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December 31st, 2006

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Baked Alaska – A Holiday favourite
By Chris Chin

For those who don't know what a Baked Alaska is, visualize a meringue covered mountain of cake and ice-cream, smothered in chocolate sauce. That's the standard recipe and the variations on the original are as numerous as there are Woolly Bugger patterns.

As with any endeavour, let's start with the basics and you can take it from there to where ever you please. (Hmmm,...just like fly fishing).

What you'll need:

    2 pints vanilla ice-cream (or see variations)

    8"x 8" white cake

    4 egg whites

    pinch of sugar

(Instead of making a white cake, you can make or buy a sponge cake or an angel food cake.)

That's all!


Freeze the ice cream as cold as you can. Up here, I'll leave it on the front porch over night so it'll be rock solid.

Slice HORIZONTALLY the cake about 1 inch thick.


Open up the box of ice cream so you can cut slices of the product.

Layer onto a cookie sheet a slice of cake, then ½ inch slices of ice cream. You might have to trim and fit the ice cream to get a nice even fit. Keeping the knife in a pan of warm water helps to cut the ice cream. Usually, 2 layers of cake and 2 layers of ice cream should be enough.

Re-freeze the whole thing for a couple hours (or over night).

In a large clean grease-free glass bowl, whisk together the egg white and sugar to stiff peaks.

Spread the meringue over the cake/ice cream.

Pre-heat the oven to 450 degrees and bake the Alaska for 4-8 minutes (or until the peaks are golden brown).

It is best to serve immediately. Since the baking time is so short, one can do this after the meal, right before serving.

Baked Alaska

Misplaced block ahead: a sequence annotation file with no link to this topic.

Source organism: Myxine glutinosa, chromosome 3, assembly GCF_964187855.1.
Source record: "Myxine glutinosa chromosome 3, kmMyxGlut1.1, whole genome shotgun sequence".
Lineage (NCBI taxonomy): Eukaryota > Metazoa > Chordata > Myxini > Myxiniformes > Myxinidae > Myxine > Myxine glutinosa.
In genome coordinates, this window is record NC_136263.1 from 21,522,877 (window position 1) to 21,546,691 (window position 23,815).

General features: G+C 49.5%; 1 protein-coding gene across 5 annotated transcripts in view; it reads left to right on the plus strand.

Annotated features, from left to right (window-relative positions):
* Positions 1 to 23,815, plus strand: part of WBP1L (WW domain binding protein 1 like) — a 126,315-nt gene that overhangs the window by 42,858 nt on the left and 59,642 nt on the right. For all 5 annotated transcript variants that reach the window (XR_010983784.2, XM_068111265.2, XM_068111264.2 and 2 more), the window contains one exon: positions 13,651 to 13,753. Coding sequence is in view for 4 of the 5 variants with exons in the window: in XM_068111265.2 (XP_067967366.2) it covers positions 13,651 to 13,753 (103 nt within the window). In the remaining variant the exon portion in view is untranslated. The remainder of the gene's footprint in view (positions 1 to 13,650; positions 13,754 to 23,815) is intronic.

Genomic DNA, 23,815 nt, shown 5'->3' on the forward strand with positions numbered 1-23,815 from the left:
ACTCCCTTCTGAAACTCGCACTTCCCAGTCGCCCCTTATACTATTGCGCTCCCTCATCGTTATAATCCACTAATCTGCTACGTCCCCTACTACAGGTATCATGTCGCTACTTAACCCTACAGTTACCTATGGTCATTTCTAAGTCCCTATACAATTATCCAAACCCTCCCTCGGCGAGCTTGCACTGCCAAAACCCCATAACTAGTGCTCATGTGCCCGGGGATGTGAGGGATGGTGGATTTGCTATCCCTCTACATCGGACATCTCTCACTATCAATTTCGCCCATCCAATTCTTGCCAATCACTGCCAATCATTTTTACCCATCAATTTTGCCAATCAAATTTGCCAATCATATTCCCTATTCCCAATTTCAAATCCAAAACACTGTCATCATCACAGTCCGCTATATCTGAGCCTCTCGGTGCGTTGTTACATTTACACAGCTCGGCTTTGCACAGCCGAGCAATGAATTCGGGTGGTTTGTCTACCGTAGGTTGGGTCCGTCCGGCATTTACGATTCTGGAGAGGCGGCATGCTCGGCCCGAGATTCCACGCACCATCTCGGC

Now for the extras

Many folks have already had a Baked Alaska,...So how do you make yours stand out in a crowd? One way is to flambé it with brandy.

We do this. The easiest way to flambé anything is to heat about one-quarter cup of brandy in a metal soup ladle for a few moments over a burner. Use a match to light the heated brandy and pour over the dessert. Let the flames die out of their own accord. This way, almost all the alcohol will have burned off.

We'll also pour a chocolate sauce over the dessert. You can make a good chocolate sauce by blending over a low heat: 1 cup semi-sweet chocolate chips into three-quarters cup whipping cream and a dash of vanilla.

Many folks also add fruit inside the layers of the Baked Alaska. I prefer to serve fruit salad on the side, as the pieces of fruit freeze too solid when I prepare everything the night before.

Another trick is to layer Hershey's Chocolate sauce inside the dessert. This type of dessert sauce doesn't freeze, so it stays creamy.

Changing up the ingredients can help to delight and surprise your friends and family. Different flavours of ice cream, chocolate cake,...anything goes.

Note the photo with the different colors (flavours) of ice cream. The trick is to freeze one layer at a time in a bowl lined with plastic wrap. Then add the next layer and freeze again. You can have whatever your family likes, the plastic wrap will enable you to remove the frozen ice cream from the bowl - then remove the plastic and cover with meringue as above. (You can also make a round one, or even a Pyramid.)

Just remember that if you plan to prepare the dessert the night before, things will freeze solid. Those slices of pineapple you layer into the pile could easily bust a tooth once they freeze.

Bon appetite! ~ Christopher Chin - Bay Comeau, Quebec

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